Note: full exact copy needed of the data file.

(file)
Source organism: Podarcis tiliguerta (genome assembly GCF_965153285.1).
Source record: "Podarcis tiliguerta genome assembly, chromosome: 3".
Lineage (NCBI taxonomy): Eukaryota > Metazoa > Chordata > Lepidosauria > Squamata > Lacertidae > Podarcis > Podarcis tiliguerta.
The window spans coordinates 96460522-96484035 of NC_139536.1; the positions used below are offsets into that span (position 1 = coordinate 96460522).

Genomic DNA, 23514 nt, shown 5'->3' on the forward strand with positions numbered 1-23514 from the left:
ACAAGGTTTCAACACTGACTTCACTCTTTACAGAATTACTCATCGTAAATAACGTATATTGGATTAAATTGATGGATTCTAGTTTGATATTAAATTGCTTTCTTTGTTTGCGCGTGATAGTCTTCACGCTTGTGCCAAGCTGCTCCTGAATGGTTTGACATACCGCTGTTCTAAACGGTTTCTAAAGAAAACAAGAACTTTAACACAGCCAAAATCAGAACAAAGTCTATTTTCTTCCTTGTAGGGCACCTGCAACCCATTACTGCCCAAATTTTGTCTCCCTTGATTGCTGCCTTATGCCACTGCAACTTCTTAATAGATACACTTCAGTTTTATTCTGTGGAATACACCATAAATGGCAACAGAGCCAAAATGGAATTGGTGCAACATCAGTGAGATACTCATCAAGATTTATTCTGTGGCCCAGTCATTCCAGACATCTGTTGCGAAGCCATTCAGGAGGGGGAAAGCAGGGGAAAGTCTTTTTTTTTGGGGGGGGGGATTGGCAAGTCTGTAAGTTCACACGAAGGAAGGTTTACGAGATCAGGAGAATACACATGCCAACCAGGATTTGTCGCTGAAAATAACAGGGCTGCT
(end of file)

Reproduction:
Source organism: Podarcis tiliguerta (genome assembly GCF_965153285.1).
Source record: "Podarcis tiliguerta genome assembly, chromosome: 3".
Lineage (NCBI taxonomy): Eukaryota > Metazoa > Chordata > Lepidosauria > Squamata > Lacertidae > Podarcis > Podarcis tiliguerta.
The window spans coordinates 96460522-96484035 of NC_139536.1; the positions used below are offsets into that span (position 1 = coordinate 96460522).

Genomic DNA, 23514 nt, shown 5'->3' on the forward strand with positions numbered 1-23514 from the left:
ACAAGGTTTCAACACTGACTTCACTCTTTACAGAATTACTCATCGTAAATAACGTATATTGGATTAAATTGATGGATTCTAGTTTGATATTAAATTGCTTTCTTTGTTTGCGCGTGATAGTCTTCACGCTTGTGCCAAGCTGCTCCTGAATGGTTTGACATACCGCTGTTCTAAACGGTTTCTAAAGAAAACAAGAACTTTAACACAGCCAAAATCAGAACAAAGTCTATTTTCTTCCTTGTAGGGCACCTGCAACCCATTACTGCCCAAATTTTGTCTCCCTTGATTGCTGCCTTATGCCACTGCAACTTCTTAATAGATACACTTCAGTTTTATTCTGTGGAATACACCATAAATGGCAACAGAGCCAAAATGGAATTGGTGCAACATCAGTGAGATACTCATCAAGATTTATTCTGTGGCCCAGTCATTCCAGACATCTGTTGCGAAGCCATTCAGGAGGGGGAAAGCAGGGGAAAGTCTTTTTTTTTGGGGGGGGGGATTGGCAAGTCTGTAAGTTCACACGAAGGAAGGTTTACGAGATCAGGAGAATACACATGCCAACCAGGATTTGTCGCTGAAAATAACAGGGCTGCT